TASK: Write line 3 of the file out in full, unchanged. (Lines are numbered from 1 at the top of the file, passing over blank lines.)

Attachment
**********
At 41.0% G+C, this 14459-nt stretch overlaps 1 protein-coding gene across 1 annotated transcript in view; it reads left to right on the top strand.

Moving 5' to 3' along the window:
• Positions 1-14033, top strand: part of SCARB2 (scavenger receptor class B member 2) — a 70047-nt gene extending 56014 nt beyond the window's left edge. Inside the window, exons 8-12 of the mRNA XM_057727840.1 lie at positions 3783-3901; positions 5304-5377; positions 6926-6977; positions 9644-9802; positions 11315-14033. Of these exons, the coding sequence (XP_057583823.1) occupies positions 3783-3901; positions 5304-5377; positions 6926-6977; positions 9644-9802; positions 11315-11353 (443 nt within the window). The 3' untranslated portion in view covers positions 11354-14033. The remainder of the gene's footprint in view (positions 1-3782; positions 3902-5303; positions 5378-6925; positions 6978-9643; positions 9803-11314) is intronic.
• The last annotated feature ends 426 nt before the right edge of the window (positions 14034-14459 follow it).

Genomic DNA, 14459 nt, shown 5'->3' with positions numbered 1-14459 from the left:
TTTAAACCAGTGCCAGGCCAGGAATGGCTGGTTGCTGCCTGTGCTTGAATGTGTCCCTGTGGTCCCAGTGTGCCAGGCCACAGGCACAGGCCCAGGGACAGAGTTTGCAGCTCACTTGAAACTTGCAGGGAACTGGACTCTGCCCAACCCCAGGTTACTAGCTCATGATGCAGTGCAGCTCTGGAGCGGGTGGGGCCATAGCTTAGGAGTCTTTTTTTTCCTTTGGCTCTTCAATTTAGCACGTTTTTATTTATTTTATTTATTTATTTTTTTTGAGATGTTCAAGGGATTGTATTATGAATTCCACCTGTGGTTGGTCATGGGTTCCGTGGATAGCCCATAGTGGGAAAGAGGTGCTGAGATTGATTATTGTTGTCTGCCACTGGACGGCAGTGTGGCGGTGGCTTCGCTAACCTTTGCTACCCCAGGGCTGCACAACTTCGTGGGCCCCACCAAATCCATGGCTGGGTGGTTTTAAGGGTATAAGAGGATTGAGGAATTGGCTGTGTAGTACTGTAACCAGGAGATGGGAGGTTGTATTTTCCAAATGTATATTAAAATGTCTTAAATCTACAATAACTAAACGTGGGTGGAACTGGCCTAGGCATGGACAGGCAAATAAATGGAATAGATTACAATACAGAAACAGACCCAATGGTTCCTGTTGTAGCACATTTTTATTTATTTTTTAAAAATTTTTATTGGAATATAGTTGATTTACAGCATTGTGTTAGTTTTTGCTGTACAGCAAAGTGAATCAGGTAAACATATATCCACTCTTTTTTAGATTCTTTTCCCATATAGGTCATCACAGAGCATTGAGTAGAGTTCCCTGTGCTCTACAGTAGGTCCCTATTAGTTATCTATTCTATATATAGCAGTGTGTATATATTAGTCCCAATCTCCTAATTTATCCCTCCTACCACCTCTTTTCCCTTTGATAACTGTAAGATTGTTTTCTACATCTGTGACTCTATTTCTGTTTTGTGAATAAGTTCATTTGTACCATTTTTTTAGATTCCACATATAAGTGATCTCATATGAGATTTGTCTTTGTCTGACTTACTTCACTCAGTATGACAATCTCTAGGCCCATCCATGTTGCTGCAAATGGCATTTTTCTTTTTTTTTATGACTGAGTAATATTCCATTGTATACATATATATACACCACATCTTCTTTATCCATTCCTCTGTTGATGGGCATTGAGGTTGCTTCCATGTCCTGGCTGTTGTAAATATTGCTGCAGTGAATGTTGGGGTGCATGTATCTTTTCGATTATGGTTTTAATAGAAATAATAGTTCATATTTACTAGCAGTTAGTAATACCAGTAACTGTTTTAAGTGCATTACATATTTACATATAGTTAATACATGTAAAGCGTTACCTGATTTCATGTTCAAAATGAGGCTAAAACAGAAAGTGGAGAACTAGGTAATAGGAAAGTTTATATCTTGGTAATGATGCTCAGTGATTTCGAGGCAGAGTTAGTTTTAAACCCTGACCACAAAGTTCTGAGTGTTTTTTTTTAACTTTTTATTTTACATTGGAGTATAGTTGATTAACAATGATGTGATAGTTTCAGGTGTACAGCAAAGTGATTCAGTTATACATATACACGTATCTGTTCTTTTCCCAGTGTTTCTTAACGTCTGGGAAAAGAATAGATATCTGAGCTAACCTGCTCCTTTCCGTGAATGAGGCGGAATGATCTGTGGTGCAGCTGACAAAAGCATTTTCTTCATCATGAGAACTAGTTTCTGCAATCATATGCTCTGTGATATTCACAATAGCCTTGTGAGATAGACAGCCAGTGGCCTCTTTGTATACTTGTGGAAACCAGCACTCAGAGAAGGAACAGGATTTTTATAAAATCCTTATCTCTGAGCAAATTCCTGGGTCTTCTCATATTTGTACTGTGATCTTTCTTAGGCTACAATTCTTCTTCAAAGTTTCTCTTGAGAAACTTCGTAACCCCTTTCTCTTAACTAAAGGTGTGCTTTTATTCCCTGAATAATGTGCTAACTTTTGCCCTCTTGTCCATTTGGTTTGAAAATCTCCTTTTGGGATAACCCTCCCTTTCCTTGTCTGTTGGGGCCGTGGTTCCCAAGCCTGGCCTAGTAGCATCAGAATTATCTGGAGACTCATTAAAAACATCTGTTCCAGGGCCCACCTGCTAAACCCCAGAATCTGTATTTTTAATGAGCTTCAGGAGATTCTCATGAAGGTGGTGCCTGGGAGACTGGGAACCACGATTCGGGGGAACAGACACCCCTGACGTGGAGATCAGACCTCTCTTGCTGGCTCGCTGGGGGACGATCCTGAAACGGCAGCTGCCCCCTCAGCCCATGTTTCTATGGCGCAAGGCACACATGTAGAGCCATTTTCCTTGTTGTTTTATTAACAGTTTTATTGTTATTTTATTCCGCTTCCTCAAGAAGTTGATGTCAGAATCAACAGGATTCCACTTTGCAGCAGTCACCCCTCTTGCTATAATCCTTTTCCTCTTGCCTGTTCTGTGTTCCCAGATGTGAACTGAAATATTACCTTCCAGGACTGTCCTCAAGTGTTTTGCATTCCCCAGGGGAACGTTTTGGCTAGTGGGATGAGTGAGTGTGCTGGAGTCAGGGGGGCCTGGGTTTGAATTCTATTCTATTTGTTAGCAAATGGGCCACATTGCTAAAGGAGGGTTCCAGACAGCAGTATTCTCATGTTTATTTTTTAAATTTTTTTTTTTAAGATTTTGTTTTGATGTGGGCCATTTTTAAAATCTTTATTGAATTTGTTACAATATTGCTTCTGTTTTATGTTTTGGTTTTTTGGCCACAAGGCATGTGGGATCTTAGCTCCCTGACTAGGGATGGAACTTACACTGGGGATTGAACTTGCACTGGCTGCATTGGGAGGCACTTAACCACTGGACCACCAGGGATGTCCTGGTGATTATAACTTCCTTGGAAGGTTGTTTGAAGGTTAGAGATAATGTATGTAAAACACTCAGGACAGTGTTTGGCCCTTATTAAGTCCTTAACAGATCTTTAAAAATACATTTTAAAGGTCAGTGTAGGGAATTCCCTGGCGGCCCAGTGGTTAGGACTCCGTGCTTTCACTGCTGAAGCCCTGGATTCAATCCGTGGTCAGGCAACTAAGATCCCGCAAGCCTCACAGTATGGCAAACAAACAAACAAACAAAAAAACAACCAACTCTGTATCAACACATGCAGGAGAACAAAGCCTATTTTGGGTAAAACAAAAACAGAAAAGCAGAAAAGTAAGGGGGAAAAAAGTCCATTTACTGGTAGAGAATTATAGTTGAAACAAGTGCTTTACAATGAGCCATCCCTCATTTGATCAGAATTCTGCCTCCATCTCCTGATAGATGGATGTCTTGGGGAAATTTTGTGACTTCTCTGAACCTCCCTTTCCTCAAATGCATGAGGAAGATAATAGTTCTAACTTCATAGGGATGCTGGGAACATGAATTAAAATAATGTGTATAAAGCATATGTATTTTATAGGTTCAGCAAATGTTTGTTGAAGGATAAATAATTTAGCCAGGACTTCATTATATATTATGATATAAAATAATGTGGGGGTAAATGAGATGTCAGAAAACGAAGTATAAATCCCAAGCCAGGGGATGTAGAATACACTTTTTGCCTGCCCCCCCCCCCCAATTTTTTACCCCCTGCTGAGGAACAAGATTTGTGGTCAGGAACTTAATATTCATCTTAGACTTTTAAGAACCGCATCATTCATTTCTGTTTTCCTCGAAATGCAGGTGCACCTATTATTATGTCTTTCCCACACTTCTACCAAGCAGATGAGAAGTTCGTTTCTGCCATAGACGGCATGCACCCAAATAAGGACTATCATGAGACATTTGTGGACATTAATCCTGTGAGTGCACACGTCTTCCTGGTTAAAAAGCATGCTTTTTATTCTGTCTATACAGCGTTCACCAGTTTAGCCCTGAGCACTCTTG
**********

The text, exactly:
• Positions 1-14033, top strand: part of SCARB2 (scavenger receptor class B member 2) — a 70047-nt gene extending 56014 nt beyond the window's left edge. Inside the window, exons 8-12 of the mRNA XM_057727840.1 lie at positions 3783-3901; positions 5304-5377; positions 6926-6977; positions 9644-9802; positions 11315-14033. Of these exons, the coding sequence (XP_057583823.1) occupies positions 3783-3901; positions 5304-5377; positions 6926-6977; positions 9644-9802; positions 11315-11353 (443 nt within the window). The 3' untranslated portion in view covers positions 11354-14033. The remainder of the gene's footprint in view (positions 1-3782; positions 3902-5303; positions 5378-6925; positions 6978-9643; positions 9803-11314) is intronic.